The laws in Florida say that a patient in a hospital or hospice can be starved to death? That's obviously the wrong answer. Those laws are broken and must be fixed. As I've said before, I'm not a lawyer, but I'm baffled by why the plaintiffs' attorneys are arguing what to my uneducated eye seem like technicalities rather than attacking the law that permits ritualistic starvation head-on.

>>What you seem to want is ... (Below threshold)
jYt:

>>What you seem to want is an open mandate for YOUR morality (cause it's so obviuosly correct).
>Wrong again. It is not my morality, it is God's morality. Again, I ask, where do you get your morals from???
You're the one who's writing messages on this board. I assume that these are your morals. If God wants to express an opinion, let him get an internet connection. I already answered the "where do you get your morals from" in another posting where I was replying to you. Keep your pants on. Since I actually have to take the time to go find evidence and quotes for my posts they take a little longer than yours.


>>Since you're the one crying foul in this case against the law, the courts, and public opinion

>>Oh, public opinion??? You quoting the ABCNEWS poll??? The one that incorrectly characterized Terri's medical condition??? That one!?!?!?!?
I see you decided to cut off my "(as if that one matters)" after "public opinion". Intellectually dishonest much? Anyway, I was using the Fox Poll with this question, "Terri Schiavo has been in a so-called "persistent vegetative state" since 1990. Her eyes sometimes open, but doctors say she has no consciousness. Terri’s husband says his wife would rather die than be kept alive artificially and wants her feeding tube removed. Terri’s parents believe she could still recover and want the feeding tube to remain. If you were Terri’s guardian, what would you do? 1. Would you remove the feeding tube 2. Or would you keep the feeding tube inserted? 3. (Not sure)" "61% Remove" was the response. Other polls besides this one and the ABC one showed similar results. You can let me know your problems with the Fox question in your next post, but try to cut down on the unnecessary punctuation. I know that you get really excited when you think you see a viable point for yourself, but it just makes it sadder when I have to point out that you're wrong again about the facts.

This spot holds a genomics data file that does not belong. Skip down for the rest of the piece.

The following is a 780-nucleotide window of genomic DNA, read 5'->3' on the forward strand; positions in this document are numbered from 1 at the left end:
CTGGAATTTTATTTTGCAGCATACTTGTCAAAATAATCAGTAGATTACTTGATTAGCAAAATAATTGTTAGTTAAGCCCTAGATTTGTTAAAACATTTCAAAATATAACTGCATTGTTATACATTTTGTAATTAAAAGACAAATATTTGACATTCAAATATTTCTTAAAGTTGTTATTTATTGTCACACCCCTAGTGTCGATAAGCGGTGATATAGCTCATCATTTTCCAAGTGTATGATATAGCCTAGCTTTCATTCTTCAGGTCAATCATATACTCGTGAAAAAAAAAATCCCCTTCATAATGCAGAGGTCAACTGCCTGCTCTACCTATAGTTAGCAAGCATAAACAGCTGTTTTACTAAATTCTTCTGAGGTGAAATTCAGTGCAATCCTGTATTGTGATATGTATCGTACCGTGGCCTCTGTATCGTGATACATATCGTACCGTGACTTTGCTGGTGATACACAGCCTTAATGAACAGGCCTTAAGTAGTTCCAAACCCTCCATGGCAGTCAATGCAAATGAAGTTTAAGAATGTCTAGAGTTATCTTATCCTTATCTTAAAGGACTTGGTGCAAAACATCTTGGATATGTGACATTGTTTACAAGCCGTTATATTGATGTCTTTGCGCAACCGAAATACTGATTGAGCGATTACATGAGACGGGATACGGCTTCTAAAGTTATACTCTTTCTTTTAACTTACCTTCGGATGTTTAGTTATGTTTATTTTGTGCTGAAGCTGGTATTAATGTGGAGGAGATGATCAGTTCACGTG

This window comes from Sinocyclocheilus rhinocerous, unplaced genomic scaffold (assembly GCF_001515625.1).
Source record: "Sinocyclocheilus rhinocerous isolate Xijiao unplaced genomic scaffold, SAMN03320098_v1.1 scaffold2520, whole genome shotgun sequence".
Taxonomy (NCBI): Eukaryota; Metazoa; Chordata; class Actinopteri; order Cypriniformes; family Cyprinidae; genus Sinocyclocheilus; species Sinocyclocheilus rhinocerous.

>Something I believe very strongly may be considered insanely wrong 200 years from now.
>Ditto for something you believe.

>For 3000 years, God said (or whoever you think said it) murder, theft, adultery, etc. has been wrong or immoral as us absolutists say. Hmmm, I guess I missed the part where God said "murder" was now okay.

Since it's not murder, here, but granting the (court determined) wish of a woman in a PVS, I think were OK. 3000 years ago, there were no feeding tubes, so I kinda doubt this particular thing was covered.

Since we're on the subject, though, of what God said 3000 years ago, what did he say about adulterers and how they should be dealt with? If you don't know (which wouldn't surprise me AT ALL), I'll be happy to provide some documentation for you to go over. I assume that you're down with his commandments and all that and that they were moral at the time and just as moral now. If not, whither moral absolutism?

TruthTeller,Regard... (Below threshold)
jYt:

TruthTeller,

Regarding your post at 5:41 -- finally, a post where I can agree with everything you said :-)

jYt

Please see: <a hre... (Below threshold)
MMM:
About the issue of whether ... (Below threshold)
-S-:

About the issue of whether or not Terri Schiavo ever said that she would prefer her life to be ended for her if ever faced with a situation requiring life support and/or a feeding tube:

Michael Schiavo and some of his siblings, from what I've read, say that she 'said' so. And that'd place her statements within the confines of a social group under the controlling influences of Michael Schiavo.

But it's also reported by people who knew Terri Schiavo well (and one who it's agreed was Terri's closest female friend) that Terri spoke out to indicate quite the contrary, that she shared that she found the idea of ending a disabled person's life to be unacceptable on various levels.